“Why the hell did I sign myself up for this?”, I muttered under my breath as the rain pelted down on my little tent, and I offered up a quick prayer that I had adjusted the tension on the rain fly properly.
I was only 6 hours into my 96 hour vision quest, and the hunger pangs were ravaging my stomach. More ominously, I wondered if I would go insane. After all, how many years (or even decades) had it been since I had gone an extended period without human contact, or continually fiddling with my phone like a monkey on meth. David, my 67 year old guide, had picked me up from the Albuquerque airport the day before. I was a little nervous about the whole thing. After all, I knew nothing about him except what I had gleaned from a short YouTube video I saw in which he was being interviewed about living a nomadic lifestyle. Something about him resonated with me, though, so I checked out his website. This prompted me to contact him, after which we had a very in-depth 2 hour phone call. I had thrown caution to the wind and did no other due diligence on him.
We drove to the little house he had rented by the Sandia wilderness, and cooked breakfast. That night we cooked out very keto-friendly ribeye steaks and asparagus slathered in butter, and then sat around the fire pit in his front yard under a flimsy tent, under a deluge of rain. We went through an exercise where we told our life story. He went first and then me. Powerful. The next morning, we ate breakfast and then back to the fire pit where I set my intention for my vision quest. Then I loaded up both my packs and 4 gallons of water and we began the arduous hike up to the ridge. David came up with me. When we reached the site he had scouted, I shook his hand and said good bye. I was nervous about the rain clouds on the horizon moving in before I could get my tent set up. Avoiding 4 nights of wet sleeping bag was high on my priority list. “Settle down. Breathe. Be with it”, I commanded myself. I slept fitfully.
The next morning I emerged out from my tent to a dazzling morning. I was so happy to be out of that tent! I brushed my teeth, and then set about finding the perfect place to set up my hammock. I then checked off my only duty of the day: proof of life to David. He had devised a system where he would know I was okay by placing a stone in the appropriate quadrant of a circle of stones he made with a plus sign in the middle. Every morning before 10 am I was to place a stone in the appropriate quadrant. This way he would know I was ok without having to ascend to my camp to disturb my solitude. The hike partially down the mountain and back up invigorated me. I set up the hammock, and then it started to sink in that I had nothing to do. Nothing at all to do. No meals to prepare, no kids to mind, no clients to serve, no weights to lift, no game of thrones to watch, no blogs to surf. Nada.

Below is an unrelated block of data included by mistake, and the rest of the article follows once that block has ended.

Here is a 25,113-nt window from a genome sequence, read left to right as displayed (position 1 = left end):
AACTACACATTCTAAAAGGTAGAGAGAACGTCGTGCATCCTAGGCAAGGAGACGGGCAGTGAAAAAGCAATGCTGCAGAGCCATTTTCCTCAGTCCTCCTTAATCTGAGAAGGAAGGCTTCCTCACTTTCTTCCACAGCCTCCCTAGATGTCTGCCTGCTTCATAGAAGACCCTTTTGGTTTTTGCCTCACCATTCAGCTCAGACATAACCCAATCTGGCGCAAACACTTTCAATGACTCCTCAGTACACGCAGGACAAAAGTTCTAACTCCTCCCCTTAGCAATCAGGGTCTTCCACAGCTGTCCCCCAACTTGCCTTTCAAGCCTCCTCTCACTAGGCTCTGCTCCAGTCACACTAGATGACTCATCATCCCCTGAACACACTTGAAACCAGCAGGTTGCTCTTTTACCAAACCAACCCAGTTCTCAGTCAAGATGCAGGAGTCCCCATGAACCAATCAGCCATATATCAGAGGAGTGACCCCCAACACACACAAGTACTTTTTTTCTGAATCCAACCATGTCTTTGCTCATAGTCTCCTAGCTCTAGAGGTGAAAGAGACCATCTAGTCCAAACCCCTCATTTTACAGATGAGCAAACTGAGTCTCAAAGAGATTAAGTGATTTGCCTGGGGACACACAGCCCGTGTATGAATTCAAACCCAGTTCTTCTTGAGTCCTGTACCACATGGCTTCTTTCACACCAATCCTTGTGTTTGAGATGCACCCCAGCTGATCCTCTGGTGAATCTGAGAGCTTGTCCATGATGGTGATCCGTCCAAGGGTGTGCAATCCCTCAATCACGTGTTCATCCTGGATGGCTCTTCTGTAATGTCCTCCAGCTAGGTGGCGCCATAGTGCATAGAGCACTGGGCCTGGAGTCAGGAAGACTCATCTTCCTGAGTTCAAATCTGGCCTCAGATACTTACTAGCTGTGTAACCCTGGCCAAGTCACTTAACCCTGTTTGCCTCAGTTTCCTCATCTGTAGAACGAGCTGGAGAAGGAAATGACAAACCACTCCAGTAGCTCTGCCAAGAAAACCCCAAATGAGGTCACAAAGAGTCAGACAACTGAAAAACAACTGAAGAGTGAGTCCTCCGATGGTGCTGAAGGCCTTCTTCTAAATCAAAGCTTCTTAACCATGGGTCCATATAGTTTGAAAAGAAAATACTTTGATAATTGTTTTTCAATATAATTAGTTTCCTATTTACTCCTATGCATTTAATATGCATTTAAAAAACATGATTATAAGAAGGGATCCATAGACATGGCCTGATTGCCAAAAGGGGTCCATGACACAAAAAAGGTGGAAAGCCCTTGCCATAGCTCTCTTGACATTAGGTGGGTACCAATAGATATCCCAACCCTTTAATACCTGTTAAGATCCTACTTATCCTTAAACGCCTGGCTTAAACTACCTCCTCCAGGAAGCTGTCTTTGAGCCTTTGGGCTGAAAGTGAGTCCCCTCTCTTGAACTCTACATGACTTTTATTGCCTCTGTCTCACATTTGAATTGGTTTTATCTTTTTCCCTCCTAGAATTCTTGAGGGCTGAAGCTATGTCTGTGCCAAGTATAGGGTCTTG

So what did I do? I hiked around, mindfully walking through the forest. I meditated for hours on a little red tarp I set up a bit aways from my camp. I thought about my life. Am I on the right track? I wrote and wrote and wrote in my journal. I spied on the creatures of the forest. They performed for me while I hid in my hammock. Deer. Chipmunks. Hawks. Lots of hummingbirds. Even a reclusive fox.
On the third day, I felt an incredible surge of energy and euphoria. I had never fasted more than 24 hours, and I felt no ill effects. Some minor hunger pangs in the afternoon and in the later evening hours which quickly dissipated. I viewed this as a major breakthrough in my efforts to burn the last 20 lbs of fat around my gut, and as a testament to the power of my will.
I thought about my favorite Stoic philosopher Seneca and his exhortations to never let your wealth become your master. I am not wealthy, but I do think that like most American men who are gainfully employed and have an inkling about the precarious nature of our current economic atmosphere, the thought of losing what I have worked so hard to attain has crossed my mind many times. It was a very powerful experience for me to see first hand that I can live a very joyful existence with nothing but a cheap tent and a bit of fresh water. Paraphrasing Seneca, “THIS is what I feared”? THIS is nothing to fear, in fact, it may even be more enjoyable than my present life.
On the last night, I slept for a few hours, and then rose. As I was sliding on my boots and unzipping the rain fly, I noticed an intense bright light on the outside of the tent. Was a park ranger shining a high powered flashlight on me? I emerged from the tent to realize that it was the moon, brighter and more luminous than I ever imagined possible. I slept a few more hours and then rose to witness the most beautiful sunrise of my life. I was supposed to meet David at our “proof of life” spot at 10 am. I had no idea what time it was, but I knew I was ready to emerge from the vision quest. I broke camp, and hiked down the mountain to David’s house with a purposeful stride. I can’t remember a “vacation” where I had the feeling of total rejuvenation that I had after this trip. I got very powerful confirmation that I am indeed on the right track in my life, and I was awestruck by the beauty of the natural world. The most impactful realization was realizing that I am far more powerful and tougher than I give myself credit for, and that I need almost nothing to be truly happy.
Written by Patrick Freeman about his Vision Quest experience in August 2017